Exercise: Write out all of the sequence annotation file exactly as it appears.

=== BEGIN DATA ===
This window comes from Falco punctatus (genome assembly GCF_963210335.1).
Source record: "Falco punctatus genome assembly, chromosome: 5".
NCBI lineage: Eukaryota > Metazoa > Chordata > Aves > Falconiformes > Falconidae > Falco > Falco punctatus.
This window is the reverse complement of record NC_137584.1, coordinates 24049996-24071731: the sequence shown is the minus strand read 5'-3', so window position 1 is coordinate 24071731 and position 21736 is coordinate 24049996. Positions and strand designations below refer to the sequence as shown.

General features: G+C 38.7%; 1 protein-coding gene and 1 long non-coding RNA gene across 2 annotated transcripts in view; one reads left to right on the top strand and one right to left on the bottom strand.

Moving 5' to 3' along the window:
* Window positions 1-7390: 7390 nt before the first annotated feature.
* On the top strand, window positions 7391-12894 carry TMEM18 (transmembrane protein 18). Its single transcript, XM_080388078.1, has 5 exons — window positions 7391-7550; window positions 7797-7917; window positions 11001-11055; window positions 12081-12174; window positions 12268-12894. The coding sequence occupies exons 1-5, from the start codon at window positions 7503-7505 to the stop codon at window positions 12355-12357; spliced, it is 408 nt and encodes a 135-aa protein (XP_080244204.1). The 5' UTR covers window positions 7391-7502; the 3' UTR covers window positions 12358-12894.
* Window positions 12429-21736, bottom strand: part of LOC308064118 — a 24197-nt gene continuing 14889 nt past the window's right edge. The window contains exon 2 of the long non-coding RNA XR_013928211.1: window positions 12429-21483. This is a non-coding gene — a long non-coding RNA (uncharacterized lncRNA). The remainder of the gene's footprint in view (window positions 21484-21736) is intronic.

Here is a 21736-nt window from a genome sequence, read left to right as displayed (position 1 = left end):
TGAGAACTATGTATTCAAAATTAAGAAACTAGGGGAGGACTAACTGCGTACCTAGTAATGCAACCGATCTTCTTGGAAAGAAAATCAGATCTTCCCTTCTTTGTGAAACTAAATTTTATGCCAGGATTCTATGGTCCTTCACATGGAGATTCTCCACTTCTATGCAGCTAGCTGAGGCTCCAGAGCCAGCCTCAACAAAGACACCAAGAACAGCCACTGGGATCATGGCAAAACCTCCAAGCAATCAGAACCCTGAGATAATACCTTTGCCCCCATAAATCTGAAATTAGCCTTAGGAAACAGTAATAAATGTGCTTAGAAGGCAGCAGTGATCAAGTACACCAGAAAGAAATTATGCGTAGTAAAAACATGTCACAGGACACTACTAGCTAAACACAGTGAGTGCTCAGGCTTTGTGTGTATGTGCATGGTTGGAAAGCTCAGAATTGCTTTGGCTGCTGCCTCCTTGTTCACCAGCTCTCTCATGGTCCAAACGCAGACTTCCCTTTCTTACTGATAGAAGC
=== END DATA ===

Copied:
This window comes from Falco punctatus (genome assembly GCF_963210335.1).
Source record: "Falco punctatus genome assembly, chromosome: 5".
NCBI lineage: Eukaryota > Metazoa > Chordata > Aves > Falconiformes > Falconidae > Falco > Falco punctatus.
This window is the reverse complement of record NC_137584.1, coordinates 24049996-24071731: the sequence shown is the minus strand read 5'-3', so window position 1 is coordinate 24071731 and position 21736 is coordinate 24049996. Positions and strand designations below refer to the sequence as shown.

General features: G+C 38.7%; 1 protein-coding gene and 1 long non-coding RNA gene across 2 annotated transcripts in view; one reads left to right on the top strand and one right to left on the bottom strand.

Moving 5' to 3' along the window:
* Window positions 1-7390: 7390 nt before the first annotated feature.
* On the top strand, window positions 7391-12894 carry TMEM18 (transmembrane protein 18). Its single transcript, XM_080388078.1, has 5 exons — window positions 7391-7550; window positions 7797-7917; window positions 11001-11055; window positions 12081-12174; window positions 12268-12894. The coding sequence occupies exons 1-5, from the start codon at window positions 7503-7505 to the stop codon at window positions 12355-12357; spliced, it is 408 nt and encodes a 135-aa protein (XP_080244204.1). The 5' UTR covers window positions 7391-7502; the 3' UTR covers window positions 12358-12894.
* Window positions 12429-21736, bottom strand: part of LOC308064118 — a 24197-nt gene continuing 14889 nt past the window's right edge. The window contains exon 2 of the long non-coding RNA XR_013928211.1: window positions 12429-21483. This is a non-coding gene — a long non-coding RNA (uncharacterized lncRNA). The remainder of the gene's footprint in view (window positions 21484-21736) is intronic.

Here is a 21736-nt window from a genome sequence, read left to right as displayed (position 1 = left end):
TGAGAACTATGTATTCAAAATTAAGAAACTAGGGGAGGACTAACTGCGTACCTAGTAATGCAACCGATCTTCTTGGAAAGAAAATCAGATCTTCCCTTCTTTGTGAAACTAAATTTTATGCCAGGATTCTATGGTCCTTCACATGGAGATTCTCCACTTCTATGCAGCTAGCTGAGGCTCCAGAGCCAGCCTCAACAAAGACACCAAGAACAGCCACTGGGATCATGGCAAAACCTCCAAGCAATCAGAACCCTGAGATAATACCTTTGCCCCCATAAATCTGAAATTAGCCTTAGGAAACAGTAATAAATGTGCTTAGAAGGCAGCAGTGATCAAGTACACCAGAAAGAAATTATGCGTAGTAAAAACATGTCACAGGACACTACTAGCTAAACACAGTGAGTGCTCAGGCTTTGTGTGTATGTGCATGGTTGGAAAGCTCAGAATTGCTTTGGCTGCTGCCTCCTTGTTCACCAGCTCTCTCATGGTCCAAACGCAGACTTCCCTTTCTTACTGATAGAAGC